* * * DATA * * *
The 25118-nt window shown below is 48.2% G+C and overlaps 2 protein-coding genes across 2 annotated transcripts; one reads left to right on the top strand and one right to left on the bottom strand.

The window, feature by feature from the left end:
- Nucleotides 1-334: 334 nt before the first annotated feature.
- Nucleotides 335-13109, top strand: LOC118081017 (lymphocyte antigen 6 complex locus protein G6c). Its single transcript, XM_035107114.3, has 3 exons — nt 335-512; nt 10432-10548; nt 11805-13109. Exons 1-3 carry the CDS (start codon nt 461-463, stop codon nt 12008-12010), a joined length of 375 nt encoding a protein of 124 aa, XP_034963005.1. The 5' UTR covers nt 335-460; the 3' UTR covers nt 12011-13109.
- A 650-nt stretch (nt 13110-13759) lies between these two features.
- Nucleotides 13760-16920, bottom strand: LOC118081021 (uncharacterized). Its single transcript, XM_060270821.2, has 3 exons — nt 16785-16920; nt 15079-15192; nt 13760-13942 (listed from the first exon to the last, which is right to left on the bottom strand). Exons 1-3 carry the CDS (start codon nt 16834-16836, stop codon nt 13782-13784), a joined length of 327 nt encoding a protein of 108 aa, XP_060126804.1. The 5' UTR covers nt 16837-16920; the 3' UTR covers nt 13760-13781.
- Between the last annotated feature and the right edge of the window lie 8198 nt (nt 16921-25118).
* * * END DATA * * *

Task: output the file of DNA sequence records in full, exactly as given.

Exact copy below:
The 25118-nt window shown below is 48.2% G+C and overlaps 2 protein-coding genes across 2 annotated transcripts; one reads left to right on the top strand and one right to left on the bottom strand.

The window, feature by feature from the left end:
- Nucleotides 1-334: 334 nt before the first annotated feature.
- Nucleotides 335-13109, top strand: LOC118081017 (lymphocyte antigen 6 complex locus protein G6c). Its single transcript, XM_035107114.3, has 3 exons — nt 335-512; nt 10432-10548; nt 11805-13109. Exons 1-3 carry the CDS (start codon nt 461-463, stop codon nt 12008-12010), a joined length of 375 nt encoding a protein of 124 aa, XP_034963005.1. The 5' UTR covers nt 335-460; the 3' UTR covers nt 12011-13109.
- A 650-nt stretch (nt 13110-13759) lies between these two features.
- Nucleotides 13760-16920, bottom strand: LOC118081021 (uncharacterized). Its single transcript, XM_060270821.2, has 3 exons — nt 16785-16920; nt 15079-15192; nt 13760-13942 (listed from the first exon to the last, which is right to left on the bottom strand). Exons 1-3 carry the CDS (start codon nt 16834-16836, stop codon nt 13782-13784), a joined length of 327 nt encoding a protein of 108 aa, XP_060126804.1. The 5' UTR covers nt 16837-16920; the 3' UTR covers nt 13760-13781.
- Between the last annotated feature and the right edge of the window lie 8198 nt (nt 16921-25118).